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Intense Tumor Lymphocytic Infiltration Prognostic of Better Outcome in Resectable NSCLC

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Key Points

  • Intense tumor lymphocytic infiltration was associated with improved outcome in patients with resectable NSCLC.
  • There was no significant treatment–tumor lymphocytic infiltration interaction for outcomes.

Intense tumor lymphocytic infiltration was associated with improved outcomes in patients with resectable non–small cell lung cancer, according to a study reported in the Journal of Clinical Oncology by Brambilla et al.

Study Details

The LACE-Bio (Lung Adjuvant Cisplatin Evaluation Biomarker) study involved data from a discovery set of 824 patients from 1 trial and a validation set of 984 patients from 3 trials evaluating platinum-based adjuvant chemotherapy in NSCLC. Tumor lymphocytic infiltration was defined as intense vs nonintense, with intense defined, as in breast cancer, as ≥ 50% stromal lymphocytes in tumor bulk compared with epithelial tumor cells.

Significant Prognostic Effect

Median follow-up was 4.8 and 6 years in the discovery and validation cohorts, respectively. Tumor lymphocytic infiltration was identified as intense in 11% and 6% (P < .001), respectively.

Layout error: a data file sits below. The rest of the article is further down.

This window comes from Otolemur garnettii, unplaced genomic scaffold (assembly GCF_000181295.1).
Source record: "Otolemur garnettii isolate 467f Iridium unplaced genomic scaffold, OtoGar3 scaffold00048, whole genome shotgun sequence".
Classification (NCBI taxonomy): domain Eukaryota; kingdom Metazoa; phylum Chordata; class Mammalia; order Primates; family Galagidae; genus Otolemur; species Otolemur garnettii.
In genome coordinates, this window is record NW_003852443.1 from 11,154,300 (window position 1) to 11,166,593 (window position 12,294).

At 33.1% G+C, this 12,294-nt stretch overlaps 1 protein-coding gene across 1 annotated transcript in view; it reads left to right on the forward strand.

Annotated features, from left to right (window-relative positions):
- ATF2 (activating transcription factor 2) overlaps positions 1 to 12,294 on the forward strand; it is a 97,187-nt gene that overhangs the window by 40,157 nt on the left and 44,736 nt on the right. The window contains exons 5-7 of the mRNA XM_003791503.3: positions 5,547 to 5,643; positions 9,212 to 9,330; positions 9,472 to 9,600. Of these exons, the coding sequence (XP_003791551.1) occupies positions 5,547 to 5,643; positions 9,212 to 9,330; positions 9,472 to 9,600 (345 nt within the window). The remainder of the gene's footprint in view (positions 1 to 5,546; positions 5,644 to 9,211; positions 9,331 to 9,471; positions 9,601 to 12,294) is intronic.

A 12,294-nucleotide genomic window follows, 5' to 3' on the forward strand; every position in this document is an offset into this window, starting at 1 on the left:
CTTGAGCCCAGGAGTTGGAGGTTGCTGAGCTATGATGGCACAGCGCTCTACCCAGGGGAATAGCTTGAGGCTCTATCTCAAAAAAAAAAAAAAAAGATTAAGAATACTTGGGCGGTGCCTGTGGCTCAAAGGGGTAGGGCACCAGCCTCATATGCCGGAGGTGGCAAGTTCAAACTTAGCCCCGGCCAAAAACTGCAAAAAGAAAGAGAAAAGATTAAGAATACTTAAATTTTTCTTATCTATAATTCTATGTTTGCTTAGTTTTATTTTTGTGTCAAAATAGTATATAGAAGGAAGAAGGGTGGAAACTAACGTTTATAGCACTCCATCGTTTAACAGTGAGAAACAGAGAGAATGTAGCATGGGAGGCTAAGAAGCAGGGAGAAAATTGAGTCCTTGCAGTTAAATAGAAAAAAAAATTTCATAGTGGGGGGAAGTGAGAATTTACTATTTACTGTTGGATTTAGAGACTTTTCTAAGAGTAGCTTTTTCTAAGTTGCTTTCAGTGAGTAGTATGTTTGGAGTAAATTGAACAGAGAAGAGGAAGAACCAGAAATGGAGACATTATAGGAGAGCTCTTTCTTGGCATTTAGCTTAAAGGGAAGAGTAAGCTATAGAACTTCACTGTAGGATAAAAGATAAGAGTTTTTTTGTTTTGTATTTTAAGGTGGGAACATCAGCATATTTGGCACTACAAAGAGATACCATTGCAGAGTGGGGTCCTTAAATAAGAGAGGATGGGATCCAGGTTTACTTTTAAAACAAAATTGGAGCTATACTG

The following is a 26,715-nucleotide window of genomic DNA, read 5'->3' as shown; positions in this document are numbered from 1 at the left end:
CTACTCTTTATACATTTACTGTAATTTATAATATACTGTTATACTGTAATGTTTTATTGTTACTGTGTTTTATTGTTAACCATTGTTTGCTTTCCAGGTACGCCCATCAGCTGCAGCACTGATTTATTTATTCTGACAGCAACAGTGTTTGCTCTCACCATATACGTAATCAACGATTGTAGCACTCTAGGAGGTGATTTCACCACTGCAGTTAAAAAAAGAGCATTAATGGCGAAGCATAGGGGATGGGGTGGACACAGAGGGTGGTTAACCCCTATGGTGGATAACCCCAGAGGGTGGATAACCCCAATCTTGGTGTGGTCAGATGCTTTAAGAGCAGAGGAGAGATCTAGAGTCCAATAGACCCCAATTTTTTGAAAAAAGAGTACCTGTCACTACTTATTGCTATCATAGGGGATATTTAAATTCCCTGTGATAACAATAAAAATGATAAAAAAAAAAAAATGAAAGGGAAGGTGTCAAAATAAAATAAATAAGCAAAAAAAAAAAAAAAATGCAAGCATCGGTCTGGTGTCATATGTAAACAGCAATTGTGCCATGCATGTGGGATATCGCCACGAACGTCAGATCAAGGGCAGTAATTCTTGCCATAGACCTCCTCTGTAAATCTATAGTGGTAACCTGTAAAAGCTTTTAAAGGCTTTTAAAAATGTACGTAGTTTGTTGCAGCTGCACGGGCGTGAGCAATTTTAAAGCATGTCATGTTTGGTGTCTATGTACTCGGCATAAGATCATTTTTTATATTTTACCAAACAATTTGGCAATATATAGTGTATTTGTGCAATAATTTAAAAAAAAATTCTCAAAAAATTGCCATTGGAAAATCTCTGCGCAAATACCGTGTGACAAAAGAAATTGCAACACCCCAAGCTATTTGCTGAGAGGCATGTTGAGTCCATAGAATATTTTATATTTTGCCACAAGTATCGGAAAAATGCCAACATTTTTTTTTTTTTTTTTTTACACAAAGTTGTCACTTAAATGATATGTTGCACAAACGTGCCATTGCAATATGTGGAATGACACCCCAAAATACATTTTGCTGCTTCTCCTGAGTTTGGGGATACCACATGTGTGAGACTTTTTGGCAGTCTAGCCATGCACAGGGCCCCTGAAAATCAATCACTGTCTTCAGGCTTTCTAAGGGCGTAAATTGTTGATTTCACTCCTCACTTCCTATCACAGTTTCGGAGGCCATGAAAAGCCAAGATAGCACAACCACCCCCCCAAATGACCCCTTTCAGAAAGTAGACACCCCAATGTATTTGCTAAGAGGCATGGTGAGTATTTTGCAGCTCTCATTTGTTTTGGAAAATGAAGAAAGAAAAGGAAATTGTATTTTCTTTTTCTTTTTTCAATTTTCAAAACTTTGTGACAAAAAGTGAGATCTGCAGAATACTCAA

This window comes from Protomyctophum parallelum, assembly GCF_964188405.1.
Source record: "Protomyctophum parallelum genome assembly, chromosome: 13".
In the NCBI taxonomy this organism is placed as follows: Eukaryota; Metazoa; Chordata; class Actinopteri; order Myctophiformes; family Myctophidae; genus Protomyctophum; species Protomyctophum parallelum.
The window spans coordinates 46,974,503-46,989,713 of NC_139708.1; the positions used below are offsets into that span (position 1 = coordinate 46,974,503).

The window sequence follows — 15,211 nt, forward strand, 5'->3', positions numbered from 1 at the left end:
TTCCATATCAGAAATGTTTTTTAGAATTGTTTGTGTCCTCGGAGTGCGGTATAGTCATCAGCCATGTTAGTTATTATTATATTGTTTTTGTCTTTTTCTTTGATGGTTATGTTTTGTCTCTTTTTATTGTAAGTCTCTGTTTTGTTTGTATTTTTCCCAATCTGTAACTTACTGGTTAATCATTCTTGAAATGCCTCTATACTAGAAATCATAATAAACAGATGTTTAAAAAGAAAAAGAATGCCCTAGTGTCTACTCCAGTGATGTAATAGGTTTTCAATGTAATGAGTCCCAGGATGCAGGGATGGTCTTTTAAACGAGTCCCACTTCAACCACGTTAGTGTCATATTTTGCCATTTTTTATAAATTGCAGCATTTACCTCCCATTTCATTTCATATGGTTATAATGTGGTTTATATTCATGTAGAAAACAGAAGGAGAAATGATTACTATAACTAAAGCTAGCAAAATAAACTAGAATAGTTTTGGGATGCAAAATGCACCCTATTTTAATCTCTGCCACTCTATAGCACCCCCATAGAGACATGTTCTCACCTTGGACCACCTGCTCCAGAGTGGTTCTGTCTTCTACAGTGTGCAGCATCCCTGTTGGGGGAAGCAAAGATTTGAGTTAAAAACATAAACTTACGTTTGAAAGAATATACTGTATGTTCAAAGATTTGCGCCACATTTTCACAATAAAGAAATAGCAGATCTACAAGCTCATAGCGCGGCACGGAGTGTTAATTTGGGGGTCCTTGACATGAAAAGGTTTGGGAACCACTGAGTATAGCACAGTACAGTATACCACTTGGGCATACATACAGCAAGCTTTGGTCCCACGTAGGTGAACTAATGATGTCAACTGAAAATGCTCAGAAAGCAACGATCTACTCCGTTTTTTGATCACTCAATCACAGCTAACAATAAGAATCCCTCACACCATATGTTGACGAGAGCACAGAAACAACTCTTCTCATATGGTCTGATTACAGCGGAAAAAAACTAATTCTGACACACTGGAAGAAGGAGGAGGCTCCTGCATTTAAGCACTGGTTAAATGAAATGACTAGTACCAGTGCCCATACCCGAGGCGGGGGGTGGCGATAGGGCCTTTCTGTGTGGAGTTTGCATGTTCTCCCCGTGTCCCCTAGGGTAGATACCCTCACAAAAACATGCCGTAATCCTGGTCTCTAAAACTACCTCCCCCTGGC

On multivariate analysis in the discovery set, intense tumor lymphocytic infiltration was prognostic for overall survival (hazard ratio [HR] = 0.56, P = .002), disease-free survival (HR = 0.59, P = .002), and specific disease-free survival (HR = 0.56, P = .003). These findings were confirmed in the validation set, with hazard ratios of 0.45 (P = .01), 0.44 (P = .005), and 0.42 (P = .008) for overall, disease-free, and specific disease-free survival, respectively. No heterogeneity was found across trials (P ≥ .38 for all endpoints). No significant treatment–tumor lymphocytic infiltration interaction was observed in the discovery or validation sets or in the combined set (P ≥ .78 for all endpoints in the combined set).

The investigators concluded: “Intense lymphocytic infiltration, found in a minority of tumors, was validated as a favorable prognostic marker for survival in resected non–small cell lung cancer.”

The study was supported by Ligue Nationale Contre le Cancer, Programme National d’Excellence Specialisé cancer du poumon de l’Institut National du Cancer, U.S. National Cancer Institute, Canadian Cancer Society Research Institute, Sanofi, personal funding from the investigators, Gustave Roussy Foundation, Princess Margaret Cancer Foundation, and European contract EU-FP7 Curelung, Plateforme Detection Moléculaire In Situ of Centre Hospitalier Universitaire Grenoble.

Elisabeth Brambilla, MD, of Centre Hospitalier Universitaire Albert Michallon, Grenoble, is the corresponding author of the Journal of Clinical Oncology article.

The content in this post has not been reviewed by the American Society of Clinical Oncology, Inc. (ASCO®) and does not necessarily reflect the ideas and opinions of ASCO®.


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